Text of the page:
The good news is that the short answer is no! But only if you are using a Public Access Defibrillator (PAD) which is always of the Automated External Defibrillator (AED) type and not the clinical type you would see on Holby City and similar TV programs (or in a hospital, obviously).
AED's are wonderful tools, available in a growing number of settings, for use by the general public in the event of a suspected Cardiac Arrest. Indeed, in a pre-hospital environment, if an AED is used on a casualty who is suffering a cardiac arrest within the first 3 minutes after the arrest, it will increase their chances of survival by up to 72%! That is opposed to the chance of surviving being 10% if you receive CPR alone.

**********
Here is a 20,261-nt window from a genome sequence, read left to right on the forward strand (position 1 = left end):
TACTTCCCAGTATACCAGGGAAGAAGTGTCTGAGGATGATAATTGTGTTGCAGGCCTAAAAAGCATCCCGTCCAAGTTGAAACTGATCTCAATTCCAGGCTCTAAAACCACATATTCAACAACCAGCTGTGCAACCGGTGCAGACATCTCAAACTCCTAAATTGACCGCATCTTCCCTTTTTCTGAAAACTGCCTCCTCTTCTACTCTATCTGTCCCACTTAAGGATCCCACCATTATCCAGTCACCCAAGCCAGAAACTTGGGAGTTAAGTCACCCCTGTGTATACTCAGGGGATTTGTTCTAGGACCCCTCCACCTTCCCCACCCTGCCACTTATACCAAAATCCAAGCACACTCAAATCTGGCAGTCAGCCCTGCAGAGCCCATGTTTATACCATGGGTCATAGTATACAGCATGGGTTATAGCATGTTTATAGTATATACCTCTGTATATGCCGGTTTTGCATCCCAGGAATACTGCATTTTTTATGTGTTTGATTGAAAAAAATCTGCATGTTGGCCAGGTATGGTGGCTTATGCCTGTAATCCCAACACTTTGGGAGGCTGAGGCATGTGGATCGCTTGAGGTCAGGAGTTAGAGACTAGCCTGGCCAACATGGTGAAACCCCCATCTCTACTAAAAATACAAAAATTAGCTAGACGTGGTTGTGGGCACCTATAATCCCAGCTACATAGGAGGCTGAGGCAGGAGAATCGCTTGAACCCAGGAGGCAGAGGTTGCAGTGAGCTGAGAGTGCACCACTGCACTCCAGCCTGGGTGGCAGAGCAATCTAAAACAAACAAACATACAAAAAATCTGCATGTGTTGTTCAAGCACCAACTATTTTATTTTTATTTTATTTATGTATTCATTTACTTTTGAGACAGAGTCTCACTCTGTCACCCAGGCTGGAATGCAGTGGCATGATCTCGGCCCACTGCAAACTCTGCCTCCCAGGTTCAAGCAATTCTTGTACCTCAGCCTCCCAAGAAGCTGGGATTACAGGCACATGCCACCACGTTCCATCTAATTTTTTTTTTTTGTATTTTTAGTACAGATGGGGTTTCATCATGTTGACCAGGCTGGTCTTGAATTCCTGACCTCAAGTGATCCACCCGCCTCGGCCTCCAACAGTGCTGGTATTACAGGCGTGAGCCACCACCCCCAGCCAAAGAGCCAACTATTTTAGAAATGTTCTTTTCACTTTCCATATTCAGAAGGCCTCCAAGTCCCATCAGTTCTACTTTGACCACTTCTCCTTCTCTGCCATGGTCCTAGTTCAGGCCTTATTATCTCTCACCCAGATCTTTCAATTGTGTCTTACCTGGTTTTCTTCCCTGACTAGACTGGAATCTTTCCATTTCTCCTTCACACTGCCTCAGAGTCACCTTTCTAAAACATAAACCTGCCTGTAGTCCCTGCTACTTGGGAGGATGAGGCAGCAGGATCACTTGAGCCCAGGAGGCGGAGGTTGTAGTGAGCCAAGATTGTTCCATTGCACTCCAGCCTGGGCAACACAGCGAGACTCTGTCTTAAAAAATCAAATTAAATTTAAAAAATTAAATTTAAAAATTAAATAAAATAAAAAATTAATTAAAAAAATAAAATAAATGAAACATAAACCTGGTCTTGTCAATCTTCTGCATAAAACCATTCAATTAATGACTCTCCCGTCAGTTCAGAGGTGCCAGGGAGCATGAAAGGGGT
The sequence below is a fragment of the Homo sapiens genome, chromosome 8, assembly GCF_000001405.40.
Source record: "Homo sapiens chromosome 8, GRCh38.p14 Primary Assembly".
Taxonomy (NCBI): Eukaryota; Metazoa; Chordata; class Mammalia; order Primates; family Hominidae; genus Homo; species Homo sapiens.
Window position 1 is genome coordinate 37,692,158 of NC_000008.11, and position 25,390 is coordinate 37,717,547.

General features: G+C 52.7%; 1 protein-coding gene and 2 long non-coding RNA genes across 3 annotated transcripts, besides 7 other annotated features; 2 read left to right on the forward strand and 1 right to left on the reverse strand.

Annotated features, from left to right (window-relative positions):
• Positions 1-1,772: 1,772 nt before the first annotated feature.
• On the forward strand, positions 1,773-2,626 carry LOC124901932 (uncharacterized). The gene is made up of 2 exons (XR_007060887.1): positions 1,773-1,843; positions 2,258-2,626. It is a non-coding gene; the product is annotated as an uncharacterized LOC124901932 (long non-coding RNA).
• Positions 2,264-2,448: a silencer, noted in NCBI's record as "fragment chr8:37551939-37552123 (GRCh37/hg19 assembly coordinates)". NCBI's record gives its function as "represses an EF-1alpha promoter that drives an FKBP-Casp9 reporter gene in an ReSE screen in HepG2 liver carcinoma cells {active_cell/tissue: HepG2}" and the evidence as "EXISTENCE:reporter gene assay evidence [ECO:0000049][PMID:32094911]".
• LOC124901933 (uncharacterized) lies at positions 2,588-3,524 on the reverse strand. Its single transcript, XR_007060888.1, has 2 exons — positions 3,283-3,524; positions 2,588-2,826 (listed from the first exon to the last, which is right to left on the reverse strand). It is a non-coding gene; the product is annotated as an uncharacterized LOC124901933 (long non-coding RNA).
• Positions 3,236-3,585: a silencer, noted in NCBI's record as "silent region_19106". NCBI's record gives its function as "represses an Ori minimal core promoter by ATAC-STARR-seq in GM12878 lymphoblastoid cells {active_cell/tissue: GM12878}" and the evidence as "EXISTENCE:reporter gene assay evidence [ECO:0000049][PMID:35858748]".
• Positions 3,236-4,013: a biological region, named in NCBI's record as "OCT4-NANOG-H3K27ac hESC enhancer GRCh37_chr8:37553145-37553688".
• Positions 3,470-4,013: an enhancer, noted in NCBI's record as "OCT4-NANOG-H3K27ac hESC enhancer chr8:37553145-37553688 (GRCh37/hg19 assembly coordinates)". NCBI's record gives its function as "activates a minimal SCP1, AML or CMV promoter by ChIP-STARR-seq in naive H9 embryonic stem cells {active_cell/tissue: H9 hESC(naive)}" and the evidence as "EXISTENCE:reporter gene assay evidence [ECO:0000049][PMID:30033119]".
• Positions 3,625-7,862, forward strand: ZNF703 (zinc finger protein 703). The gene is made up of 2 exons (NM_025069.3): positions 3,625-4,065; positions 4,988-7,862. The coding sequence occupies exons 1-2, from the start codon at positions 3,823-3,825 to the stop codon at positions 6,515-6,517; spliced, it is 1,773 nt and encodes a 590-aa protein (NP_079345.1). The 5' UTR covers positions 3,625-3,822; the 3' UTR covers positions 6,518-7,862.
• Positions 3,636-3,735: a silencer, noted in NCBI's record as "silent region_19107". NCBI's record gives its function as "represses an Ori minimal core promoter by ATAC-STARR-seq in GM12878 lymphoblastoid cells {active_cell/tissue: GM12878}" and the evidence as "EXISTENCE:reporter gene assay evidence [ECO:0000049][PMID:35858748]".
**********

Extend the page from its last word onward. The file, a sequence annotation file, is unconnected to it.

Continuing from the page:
An AED will carry out a test of the casualty before it decides whether or not they require a shock and will not release the shock until it is satisfied in a number of areas. How big the casualty is, whether the casualty is moving and whether the casualty's heart is in a shockable rhythm. That's right, an AED will not shock someone if their heart has completely stopped, it will merely request that a rescuer carry out CPR. An AED is only useful to a casualty who's heart is in a fibrillating (quivering) rhythm and will deliver the shock to stop the heart, in a similar way that you may turn off a computer that is in an error state.
I will explain the use of AED's in following blogs.